• PrintMag

Eric Strohl

Sometimes an apple hits you on the head. And sometimes your dad brings home from work a box of discarded Pantone books, outdated paper samples, and old Rapidograph pens. That’s what made designer Eric Strohl—then a grade-schooler—realize that his interest in drawing could be parlayed into a lifelong love and occupation.

“I wanted to be a designer, but I didn’t know it,” says Strohl, who in the past year has moved from Eric Baker Design in New York City to IDEO in San Francisco. “I liked to draw type and copy images out of old ads and promos. I didn’t really have anything to say—no message at all. I just liked to emulate and trained my hand accidentally.”

He worked only in black and white—again, inadvertently doing the right thing—and also unconsciously developed a sort of nostalgia for ’20s and ’30s design, “when people sat at drafting tables in white shirts inking things,” he says. “I collect old Linotype catalogs from that era. It’s nice to be able to go back to the original sources and pull from that.”

But Strohl’s stylistic preference isn’t always evident in his work, or at least not right away. The 1999 graduate of East Carolina University joined Eric Baker Design in 2001 and for five years had the opportunity to work on an expansive range of projects, from logos and websites to book and environmental design. His work is very direct, in the same way an effective identity is meaningful but succinct.

A good design, Strohl says, lives on in memory, even after the van rolls away or the quickest glimpse on the screen is gone. It communicates mood and class as well as the client’s aesthetic DNA. His preference for the stripped-down comes from his admiration of, in particular, Lester Beall, Clarence Hornung, Alvin Lustig, and Saul Bass.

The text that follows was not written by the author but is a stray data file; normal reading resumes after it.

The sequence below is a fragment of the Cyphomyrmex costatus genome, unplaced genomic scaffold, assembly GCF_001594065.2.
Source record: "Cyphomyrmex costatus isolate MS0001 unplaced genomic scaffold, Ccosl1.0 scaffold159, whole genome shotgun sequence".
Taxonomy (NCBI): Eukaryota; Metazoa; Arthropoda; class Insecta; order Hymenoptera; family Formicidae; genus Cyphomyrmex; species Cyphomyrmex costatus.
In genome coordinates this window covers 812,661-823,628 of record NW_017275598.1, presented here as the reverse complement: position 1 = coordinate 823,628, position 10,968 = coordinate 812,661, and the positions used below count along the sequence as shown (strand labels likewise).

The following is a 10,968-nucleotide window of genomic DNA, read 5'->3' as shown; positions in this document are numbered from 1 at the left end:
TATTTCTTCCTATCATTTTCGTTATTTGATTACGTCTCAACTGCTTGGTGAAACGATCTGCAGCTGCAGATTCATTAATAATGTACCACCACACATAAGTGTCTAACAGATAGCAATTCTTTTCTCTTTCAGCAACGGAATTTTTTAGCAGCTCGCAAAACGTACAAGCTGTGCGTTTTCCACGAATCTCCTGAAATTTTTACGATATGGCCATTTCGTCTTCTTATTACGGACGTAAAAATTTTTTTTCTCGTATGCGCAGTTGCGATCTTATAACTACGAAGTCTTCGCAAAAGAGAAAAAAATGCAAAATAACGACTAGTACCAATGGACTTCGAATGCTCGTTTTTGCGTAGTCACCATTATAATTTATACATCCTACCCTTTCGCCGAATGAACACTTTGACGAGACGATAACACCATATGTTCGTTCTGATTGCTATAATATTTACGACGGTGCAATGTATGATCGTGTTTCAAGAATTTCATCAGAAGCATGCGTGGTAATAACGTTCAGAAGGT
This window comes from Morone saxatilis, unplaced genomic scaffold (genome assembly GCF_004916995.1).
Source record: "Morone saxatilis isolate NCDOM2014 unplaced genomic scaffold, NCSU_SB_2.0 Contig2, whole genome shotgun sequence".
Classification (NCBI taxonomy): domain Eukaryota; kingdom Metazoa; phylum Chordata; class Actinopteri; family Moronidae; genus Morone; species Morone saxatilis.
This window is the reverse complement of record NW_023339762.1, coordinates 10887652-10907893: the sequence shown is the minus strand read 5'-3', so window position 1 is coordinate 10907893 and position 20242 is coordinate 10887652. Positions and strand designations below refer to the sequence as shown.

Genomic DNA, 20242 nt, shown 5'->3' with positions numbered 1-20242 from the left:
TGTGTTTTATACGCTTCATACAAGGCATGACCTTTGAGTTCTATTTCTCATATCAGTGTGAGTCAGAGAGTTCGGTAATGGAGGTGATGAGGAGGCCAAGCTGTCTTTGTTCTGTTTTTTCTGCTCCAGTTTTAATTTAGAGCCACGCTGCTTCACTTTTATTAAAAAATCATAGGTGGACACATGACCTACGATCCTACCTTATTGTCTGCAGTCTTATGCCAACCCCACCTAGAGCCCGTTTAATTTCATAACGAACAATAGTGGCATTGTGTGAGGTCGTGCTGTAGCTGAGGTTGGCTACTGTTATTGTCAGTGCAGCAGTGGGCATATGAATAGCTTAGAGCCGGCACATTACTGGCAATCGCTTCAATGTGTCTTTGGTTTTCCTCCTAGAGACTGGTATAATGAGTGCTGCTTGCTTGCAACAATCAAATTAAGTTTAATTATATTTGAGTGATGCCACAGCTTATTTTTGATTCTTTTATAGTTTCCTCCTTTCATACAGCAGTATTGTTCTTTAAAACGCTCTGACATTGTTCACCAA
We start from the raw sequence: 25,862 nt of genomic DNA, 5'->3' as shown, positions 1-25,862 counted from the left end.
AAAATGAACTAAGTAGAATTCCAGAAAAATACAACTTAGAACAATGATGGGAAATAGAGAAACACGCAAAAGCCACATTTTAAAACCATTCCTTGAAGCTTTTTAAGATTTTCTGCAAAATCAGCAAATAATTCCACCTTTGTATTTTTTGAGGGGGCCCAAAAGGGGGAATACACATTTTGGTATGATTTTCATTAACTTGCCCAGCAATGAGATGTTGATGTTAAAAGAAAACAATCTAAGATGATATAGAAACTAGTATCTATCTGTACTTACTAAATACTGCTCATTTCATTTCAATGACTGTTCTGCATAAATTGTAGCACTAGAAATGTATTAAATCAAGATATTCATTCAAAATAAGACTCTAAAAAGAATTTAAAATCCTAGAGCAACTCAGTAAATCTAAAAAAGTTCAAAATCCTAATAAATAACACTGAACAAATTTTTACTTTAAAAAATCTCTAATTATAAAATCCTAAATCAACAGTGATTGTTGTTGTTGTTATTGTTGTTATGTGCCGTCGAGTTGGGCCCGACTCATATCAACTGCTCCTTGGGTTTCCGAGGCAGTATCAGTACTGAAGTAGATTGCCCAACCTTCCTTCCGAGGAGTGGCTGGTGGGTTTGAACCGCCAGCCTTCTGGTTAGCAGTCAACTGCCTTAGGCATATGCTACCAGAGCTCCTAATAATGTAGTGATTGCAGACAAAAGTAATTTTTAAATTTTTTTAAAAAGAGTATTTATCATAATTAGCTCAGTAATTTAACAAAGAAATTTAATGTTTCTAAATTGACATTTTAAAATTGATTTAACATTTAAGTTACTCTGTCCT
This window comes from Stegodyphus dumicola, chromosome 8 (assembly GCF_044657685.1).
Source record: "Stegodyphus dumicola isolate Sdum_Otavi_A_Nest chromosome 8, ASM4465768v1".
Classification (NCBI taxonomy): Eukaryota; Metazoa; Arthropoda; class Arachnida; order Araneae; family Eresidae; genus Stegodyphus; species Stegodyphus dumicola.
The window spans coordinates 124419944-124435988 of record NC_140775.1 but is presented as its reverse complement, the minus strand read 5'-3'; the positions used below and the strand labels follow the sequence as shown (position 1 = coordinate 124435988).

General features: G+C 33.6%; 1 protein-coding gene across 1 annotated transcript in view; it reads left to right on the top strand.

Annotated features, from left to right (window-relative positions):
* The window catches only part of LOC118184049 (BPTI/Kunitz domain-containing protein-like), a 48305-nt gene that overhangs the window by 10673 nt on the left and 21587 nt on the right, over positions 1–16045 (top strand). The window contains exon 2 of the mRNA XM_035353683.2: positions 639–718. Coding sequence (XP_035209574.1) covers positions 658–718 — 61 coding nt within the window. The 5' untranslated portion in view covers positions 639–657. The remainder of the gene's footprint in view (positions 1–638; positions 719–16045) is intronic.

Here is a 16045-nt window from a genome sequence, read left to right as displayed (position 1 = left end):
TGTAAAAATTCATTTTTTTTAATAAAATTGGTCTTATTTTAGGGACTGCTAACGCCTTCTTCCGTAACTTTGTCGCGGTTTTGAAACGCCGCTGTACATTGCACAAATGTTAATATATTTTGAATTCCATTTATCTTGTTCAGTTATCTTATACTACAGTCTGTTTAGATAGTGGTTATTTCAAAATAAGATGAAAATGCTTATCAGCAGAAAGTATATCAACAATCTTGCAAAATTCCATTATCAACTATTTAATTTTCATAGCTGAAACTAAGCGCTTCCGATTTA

Given his solid appreciation of the past, it might seem curious that Strohl is now working with IDEO, a company known for designing very much for the future. It is a more academic mindset, he says, one that encourages him to be proactive rather than reactive, the normal role of the designer in service of the client. He now works with environmental designers, programmers, architects, product designers, and many other creative people. He holds an art director–like position, focusing on experiences consumers have through mobile, PC, and television screens, but his actual duties are difficult to pinpoint, as his role changes with every new project he’s given.

“I tell my grandma that I work for an invention company,” he says, with a laugh. “It’s exciting to be out in front of things. I see a lot less graphic design now, but the creation end is far richer. If you look back to some of the most recognized designers in history, even back into the Renaissance, they were very multidisciplinary. So I say, why stop at just one thing?”

His passion for design, type, and form remains the same, though now he feels as though he’s getting a master’s degree for free. A degree in what? “A bit of business, a bit of engineering, a bit of everything.”